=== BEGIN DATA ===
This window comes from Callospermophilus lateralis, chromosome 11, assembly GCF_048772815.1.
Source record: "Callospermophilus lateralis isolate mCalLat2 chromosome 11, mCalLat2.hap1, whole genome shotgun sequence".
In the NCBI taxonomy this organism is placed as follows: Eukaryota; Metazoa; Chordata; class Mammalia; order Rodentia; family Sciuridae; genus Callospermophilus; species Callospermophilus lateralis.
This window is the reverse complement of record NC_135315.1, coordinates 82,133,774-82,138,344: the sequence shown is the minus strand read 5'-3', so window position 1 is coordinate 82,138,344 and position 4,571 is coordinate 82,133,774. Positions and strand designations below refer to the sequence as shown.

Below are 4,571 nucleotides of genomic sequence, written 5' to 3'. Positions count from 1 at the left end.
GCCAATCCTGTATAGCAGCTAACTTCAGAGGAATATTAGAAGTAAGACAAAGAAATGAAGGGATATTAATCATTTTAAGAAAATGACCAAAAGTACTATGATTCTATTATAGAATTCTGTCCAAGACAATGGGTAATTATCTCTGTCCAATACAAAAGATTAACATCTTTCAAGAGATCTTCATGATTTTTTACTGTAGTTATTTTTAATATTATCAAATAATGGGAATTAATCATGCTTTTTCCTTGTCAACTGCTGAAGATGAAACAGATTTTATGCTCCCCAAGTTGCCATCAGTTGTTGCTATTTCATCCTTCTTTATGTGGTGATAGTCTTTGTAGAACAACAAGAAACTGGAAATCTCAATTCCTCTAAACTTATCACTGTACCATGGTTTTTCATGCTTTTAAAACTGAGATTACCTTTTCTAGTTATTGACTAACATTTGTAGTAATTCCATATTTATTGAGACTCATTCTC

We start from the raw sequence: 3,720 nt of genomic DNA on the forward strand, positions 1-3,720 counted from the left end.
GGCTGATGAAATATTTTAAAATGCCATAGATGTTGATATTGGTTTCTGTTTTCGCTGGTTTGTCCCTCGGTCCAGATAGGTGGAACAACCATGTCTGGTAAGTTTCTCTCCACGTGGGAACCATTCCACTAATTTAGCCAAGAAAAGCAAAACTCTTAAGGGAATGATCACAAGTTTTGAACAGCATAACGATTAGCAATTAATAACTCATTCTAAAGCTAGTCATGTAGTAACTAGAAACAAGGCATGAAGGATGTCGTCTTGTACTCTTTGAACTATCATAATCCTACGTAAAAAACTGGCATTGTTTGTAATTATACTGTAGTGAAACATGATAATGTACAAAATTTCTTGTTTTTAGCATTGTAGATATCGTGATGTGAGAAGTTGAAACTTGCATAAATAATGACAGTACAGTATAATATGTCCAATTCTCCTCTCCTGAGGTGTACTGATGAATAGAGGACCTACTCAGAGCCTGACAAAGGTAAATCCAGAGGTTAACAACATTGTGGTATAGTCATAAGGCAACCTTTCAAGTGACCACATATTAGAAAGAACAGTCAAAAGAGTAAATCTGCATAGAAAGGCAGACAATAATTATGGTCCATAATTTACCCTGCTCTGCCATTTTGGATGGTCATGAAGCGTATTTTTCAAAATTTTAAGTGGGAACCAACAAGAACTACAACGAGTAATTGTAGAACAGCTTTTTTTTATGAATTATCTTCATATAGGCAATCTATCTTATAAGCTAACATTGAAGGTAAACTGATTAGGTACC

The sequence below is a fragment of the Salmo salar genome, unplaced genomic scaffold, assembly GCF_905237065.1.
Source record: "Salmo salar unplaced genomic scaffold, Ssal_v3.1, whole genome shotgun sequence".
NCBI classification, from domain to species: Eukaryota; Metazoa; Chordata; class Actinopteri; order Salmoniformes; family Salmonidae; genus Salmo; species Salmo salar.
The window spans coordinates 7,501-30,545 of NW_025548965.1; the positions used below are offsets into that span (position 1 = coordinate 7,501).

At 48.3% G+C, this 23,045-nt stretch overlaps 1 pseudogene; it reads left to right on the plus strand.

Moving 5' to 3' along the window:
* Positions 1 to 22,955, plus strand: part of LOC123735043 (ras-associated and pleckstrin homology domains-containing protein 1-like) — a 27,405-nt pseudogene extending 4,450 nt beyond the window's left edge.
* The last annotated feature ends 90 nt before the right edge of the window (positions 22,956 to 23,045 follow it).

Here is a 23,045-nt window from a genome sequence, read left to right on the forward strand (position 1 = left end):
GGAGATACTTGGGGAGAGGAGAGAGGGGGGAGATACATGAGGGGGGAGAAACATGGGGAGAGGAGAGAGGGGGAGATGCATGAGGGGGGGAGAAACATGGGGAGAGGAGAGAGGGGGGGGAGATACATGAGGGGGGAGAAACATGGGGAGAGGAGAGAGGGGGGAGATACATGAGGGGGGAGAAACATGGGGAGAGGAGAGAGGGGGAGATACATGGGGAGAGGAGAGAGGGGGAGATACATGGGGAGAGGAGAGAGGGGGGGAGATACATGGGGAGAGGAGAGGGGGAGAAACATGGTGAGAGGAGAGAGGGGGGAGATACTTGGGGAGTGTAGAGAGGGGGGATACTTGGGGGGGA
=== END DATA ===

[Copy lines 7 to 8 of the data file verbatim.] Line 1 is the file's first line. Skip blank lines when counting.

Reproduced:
We start from the raw sequence: 3,720 nt of genomic DNA on the forward strand, positions 1-3,720 counted from the left end.
GGCTGATGAAATATTTTAAAATGCCATAGATGTTGATATTGGTTTCTGTTTTCGCTGGTTTGTCCCTCGGTCCAGATAGGTGGAACAACCATGTCTGGTAAGTTTCTCTCCACGTGGGAACCATTCCACTAATTTAGCCAAGAAAAGCAAAACTCTTAAGGGAATGATCACAAGTTTTGAACAGCATAACGATTAGCAATTAATAACTCATTCTAAAGCTAGTCATGTAGTAACTAGAAACAAGGCATGAAGGATGTCGTCTTGTACTCTTTGAACTATCATAATCCTACGTAAAAAACTGGCATTGTTTGTAATTATACTGTAGTGAAACATGATAATGTACAAAATTTCTTGTTTTTAGCATTGTAGATATCGTGATGTGAGAAGTTGAAACTTGCATAAATAATGACAGTACAGTATAATATGTCCAATTCTCCTCTCCTGAGGTGTACTGATGAATAGAGGACCTACTCAGAGCCTGACAAAGGTAAATCCAGAGGTTAACAACATTGTGGTATAGTCATAAGGCAACCTTTCAAGTGACCACATATTAGAAAGAACAGTCAAAAGAGTAAATCTGCATAGAAAGGCAGACAATAATTATGGTCCATAATTTACCCTGCTCTGCCATTTTGGATGGTCATGAAGCGTATTTTTCAAAATTTTAAGTGGGAACCAACAAGAACTACAACGAGTAATTGTAGAACAGCTTTTTTTTATGAATTATCTTCATATAGGCAATCTATCTTATAAGCTAACATTGAAGGTAAACTGATTAGGTACC